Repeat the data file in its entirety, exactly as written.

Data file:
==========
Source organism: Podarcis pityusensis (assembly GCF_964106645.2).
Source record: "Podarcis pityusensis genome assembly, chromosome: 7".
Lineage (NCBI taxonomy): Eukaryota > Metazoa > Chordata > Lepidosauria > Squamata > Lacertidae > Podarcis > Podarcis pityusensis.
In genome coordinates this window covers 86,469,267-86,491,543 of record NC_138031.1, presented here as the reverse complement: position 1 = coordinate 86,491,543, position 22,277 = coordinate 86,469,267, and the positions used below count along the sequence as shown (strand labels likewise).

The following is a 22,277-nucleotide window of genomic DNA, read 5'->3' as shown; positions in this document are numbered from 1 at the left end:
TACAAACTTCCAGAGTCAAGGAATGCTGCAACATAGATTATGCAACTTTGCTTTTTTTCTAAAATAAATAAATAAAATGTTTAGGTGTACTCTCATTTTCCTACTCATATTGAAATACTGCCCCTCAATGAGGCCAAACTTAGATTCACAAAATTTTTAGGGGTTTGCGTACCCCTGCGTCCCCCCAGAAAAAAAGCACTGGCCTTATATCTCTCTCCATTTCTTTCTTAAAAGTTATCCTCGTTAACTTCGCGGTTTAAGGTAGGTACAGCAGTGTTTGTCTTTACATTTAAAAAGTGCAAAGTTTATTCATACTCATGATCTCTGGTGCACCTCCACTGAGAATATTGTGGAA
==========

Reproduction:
Source organism: Podarcis pityusensis (assembly GCF_964106645.2).
Source record: "Podarcis pityusensis genome assembly, chromosome: 7".
Lineage (NCBI taxonomy): Eukaryota > Metazoa > Chordata > Lepidosauria > Squamata > Lacertidae > Podarcis > Podarcis pityusensis.
In genome coordinates this window covers 86,469,267-86,491,543 of record NC_138031.1, presented here as the reverse complement: position 1 = coordinate 86,491,543, position 22,277 = coordinate 86,469,267, and the positions used below count along the sequence as shown (strand labels likewise).

The following is a 22,277-nucleotide window of genomic DNA, read 5'->3' as shown; positions in this document are numbered from 1 at the left end:
TACAAACTTCCAGAGTCAAGGAATGCTGCAACATAGATTATGCAACTTTGCTTTTTTTCTAAAATAAATAAATAAAATGTTTAGGTGTACTCTCATTTTCCTACTCATATTGAAATACTGCCCCTCAATGAGGCCAAACTTAGATTCACAAAATTTTTAGGGGTTTGCGTACCCCTGCGTCCCCCCAGAAAAAAAGCACTGGCCTTATATCTCTCTCCATTTCTTTCTTAAAAGTTATCCTCGTTAACTTCGCGGTTTAAGGTAGGTACAGCAGTGTTTGTCTTTACATTTAAAAAGTGCAAAGTTTATTCATACTCATGATCTCTGGTGCACCTCCACTGAGAATATTGTGGAA